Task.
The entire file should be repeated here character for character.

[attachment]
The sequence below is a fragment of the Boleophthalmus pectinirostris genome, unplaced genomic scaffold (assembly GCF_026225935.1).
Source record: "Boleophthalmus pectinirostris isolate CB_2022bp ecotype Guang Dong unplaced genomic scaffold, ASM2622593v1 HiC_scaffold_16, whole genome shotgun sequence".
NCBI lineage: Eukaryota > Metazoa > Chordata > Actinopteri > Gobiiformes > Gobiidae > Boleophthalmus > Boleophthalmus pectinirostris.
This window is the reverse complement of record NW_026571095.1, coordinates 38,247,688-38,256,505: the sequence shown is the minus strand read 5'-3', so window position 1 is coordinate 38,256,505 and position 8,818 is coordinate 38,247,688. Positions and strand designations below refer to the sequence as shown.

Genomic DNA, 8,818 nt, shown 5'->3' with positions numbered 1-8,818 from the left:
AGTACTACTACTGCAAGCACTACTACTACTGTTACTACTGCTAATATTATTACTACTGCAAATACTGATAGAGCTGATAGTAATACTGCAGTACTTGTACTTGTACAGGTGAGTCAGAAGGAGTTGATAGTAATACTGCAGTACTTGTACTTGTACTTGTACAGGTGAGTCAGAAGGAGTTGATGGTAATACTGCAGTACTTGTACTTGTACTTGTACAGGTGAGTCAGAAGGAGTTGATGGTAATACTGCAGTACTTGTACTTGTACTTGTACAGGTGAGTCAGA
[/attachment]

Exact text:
The sequence below is a fragment of the Boleophthalmus pectinirostris genome, unplaced genomic scaffold (assembly GCF_026225935.1).
Source record: "Boleophthalmus pectinirostris isolate CB_2022bp ecotype Guang Dong unplaced genomic scaffold, ASM2622593v1 HiC_scaffold_16, whole genome shotgun sequence".
NCBI lineage: Eukaryota > Metazoa > Chordata > Actinopteri > Gobiiformes > Gobiidae > Boleophthalmus > Boleophthalmus pectinirostris.
This window is the reverse complement of record NW_026571095.1, coordinates 38,247,688-38,256,505: the sequence shown is the minus strand read 5'-3', so window position 1 is coordinate 38,256,505 and position 8,818 is coordinate 38,247,688. Positions and strand designations below refer to the sequence as shown.

Genomic DNA, 8,818 nt, shown 5'->3' with positions numbered 1-8,818 from the left:
AGTACTACTACTGCAAGCACTACTACTACTGTTACTACTGCTAATATTATTACTACTGCAAATACTGATAGAGCTGATAGTAATACTGCAGTACTTGTACTTGTACAGGTGAGTCAGAAGGAGTTGATAGTAATACTGCAGTACTTGTACTTGTACTTGTACAGGTGAGTCAGAAGGAGTTGATGGTAATACTGCAGTACTTGTACTTGTACTTGTACAGGTGAGTCAGAAGGAGTTGATGGTAATACTGCAGTACTTGTACTTGTACTTGTACAGGTGAGTCAGA